The FOMC is almost certainly going to raise the federal funds corridor today. The only question is whether IOER and RRP will go up by the same amount. The issue with federal funds as an offshoot or reverberation of what really matters (offshore) should take center stage, but it won’t. Instead, the Committee will pretend this is about wages.
They really have no alternative, at least not any realistic one. The only factor whereby these “rate hikes” are consistent with a general overview of successful economic policy is the unemployment rate. Yes, the CPI hit a six-year high last month, but that doesn’t mean it was high nor, more importantly, does it describe a situation where it might remain this way.
Policymakers know very well that the only chance they have of reaching the second part of their mandate (stable prices) is if the first part (employment) has legitimately been met already. But it’s never really been about unemployment, rather their mandate is for full employment. It’s a binary outcome at this point; either they get everything or they’ve accomplished nothing.
For it to be the former, then a ridiculously low unemployment rate requires accelerating wages. As described last week, this is basic economics that can’t be denied as easily as IOER’s tortured past.
If we are in shape to become the first chart shown above, then things better change quickly, else time (further) proves the second. Again, there are only two options now after more than a decade of this: either there is a labor shortage due to demographics or a skills mismatch; or, the economy started shrinking eleven years ago, shrunk precipitously ten years ago, and then never came back for reasons we might be wise to studiously clarify.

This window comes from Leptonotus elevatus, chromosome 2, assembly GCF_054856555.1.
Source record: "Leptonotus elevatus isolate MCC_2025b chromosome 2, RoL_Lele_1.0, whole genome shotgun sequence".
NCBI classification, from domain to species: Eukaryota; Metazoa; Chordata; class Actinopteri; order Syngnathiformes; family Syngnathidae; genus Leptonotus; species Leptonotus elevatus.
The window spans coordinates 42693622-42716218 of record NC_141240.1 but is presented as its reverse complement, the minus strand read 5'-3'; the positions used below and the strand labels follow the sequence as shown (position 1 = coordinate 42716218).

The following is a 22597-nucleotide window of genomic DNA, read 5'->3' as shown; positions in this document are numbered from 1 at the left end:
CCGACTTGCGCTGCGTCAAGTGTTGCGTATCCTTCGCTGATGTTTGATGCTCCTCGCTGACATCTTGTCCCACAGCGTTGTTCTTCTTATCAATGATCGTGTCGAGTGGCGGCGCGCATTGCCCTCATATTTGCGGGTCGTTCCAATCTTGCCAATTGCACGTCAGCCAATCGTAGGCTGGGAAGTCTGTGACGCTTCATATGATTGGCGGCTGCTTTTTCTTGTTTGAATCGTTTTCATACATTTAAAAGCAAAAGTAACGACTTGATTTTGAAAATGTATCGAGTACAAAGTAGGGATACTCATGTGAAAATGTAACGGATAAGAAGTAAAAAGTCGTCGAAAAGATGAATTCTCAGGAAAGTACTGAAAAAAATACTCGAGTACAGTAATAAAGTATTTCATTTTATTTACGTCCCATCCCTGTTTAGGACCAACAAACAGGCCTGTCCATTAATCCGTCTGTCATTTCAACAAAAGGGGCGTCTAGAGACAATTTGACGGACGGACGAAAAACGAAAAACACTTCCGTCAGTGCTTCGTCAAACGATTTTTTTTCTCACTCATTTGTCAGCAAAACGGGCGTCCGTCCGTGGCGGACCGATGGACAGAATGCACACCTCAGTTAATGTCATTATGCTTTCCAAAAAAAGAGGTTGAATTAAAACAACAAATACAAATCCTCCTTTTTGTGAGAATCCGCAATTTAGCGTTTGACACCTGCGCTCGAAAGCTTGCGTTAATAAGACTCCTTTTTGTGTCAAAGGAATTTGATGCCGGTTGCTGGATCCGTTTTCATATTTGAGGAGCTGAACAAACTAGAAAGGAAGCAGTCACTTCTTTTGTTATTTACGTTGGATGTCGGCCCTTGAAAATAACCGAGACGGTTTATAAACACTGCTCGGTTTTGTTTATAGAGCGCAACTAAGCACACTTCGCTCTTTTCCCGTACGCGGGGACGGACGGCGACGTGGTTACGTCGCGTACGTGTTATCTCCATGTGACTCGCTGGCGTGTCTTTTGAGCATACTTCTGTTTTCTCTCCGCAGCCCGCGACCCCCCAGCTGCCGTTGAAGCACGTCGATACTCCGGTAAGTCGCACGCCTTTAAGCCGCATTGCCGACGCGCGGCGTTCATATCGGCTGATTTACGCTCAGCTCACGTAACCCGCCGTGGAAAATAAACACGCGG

All of the employment data lines up against the unemployment rate. All of it. Wage and compensation figures are uniformly weak. They were worse during the downturn of 2015-16, but like inflation expectations (TIPS) or oil prices being higher than those comparisons it doesn’t mean things are good. Less bad than really bad may still be bad.
Aside from the unemployment rate’s mainstream relationship with the Phillips Curve, in truth wage pressures haven’t been inflationary in decades. You might understand to some degree why central bankers might be skittish and therefore over-commit to the ideal of inflation fighting, to resurrect the legend of Paul Volcker wherever possible.
It hasn’t been an issue since the seventies, not really anyway. And even then the contribution of wage pressures was in keeping going what was already a desperate monetary imbalance.
The US labor force is beset by an entirely different set of circumstances. There has been a tendency toward low pay and now participation. Policymakers are looking at this labor market in the wrong way. It’s not their first time doing so.
It was much simpler during the Great Inflation. Rapidly rising consumer prices rapidly rose more than rapidly rising wages. The effect was huge nominal increases in pay that didn’t keep up with the cost of living. The BLS figures that real average weekly earnings were between $315 and $320 in 1965 at the outset of the episode (in constant 1982-84 dollars). By the time of the double dip recession in 1982, real average weekly earnings had fallen by about 12%.
That’s unreal in any timeframe, but for a prolonged period extending seventeen years it was catastrophic. There is a reason the seventies are, overall, not remembered with much fondness.
It’s why in July 1979, President Carter delivered his so-called Crisis of Confidence Speech.
Confidence has defined our course and has served as a link between generations. We’ve always believed in something called progress. We’ve always had a faith that the days of our children would be better than our own…For the first time in the history of our country a majority of our people believe that the next five years will be worse than the past five years. Two-thirds of our people do not even vote. The productivity of American workers is actually dropping, and the willingness of Americans to save for the future has fallen below that of all other people in the Western world.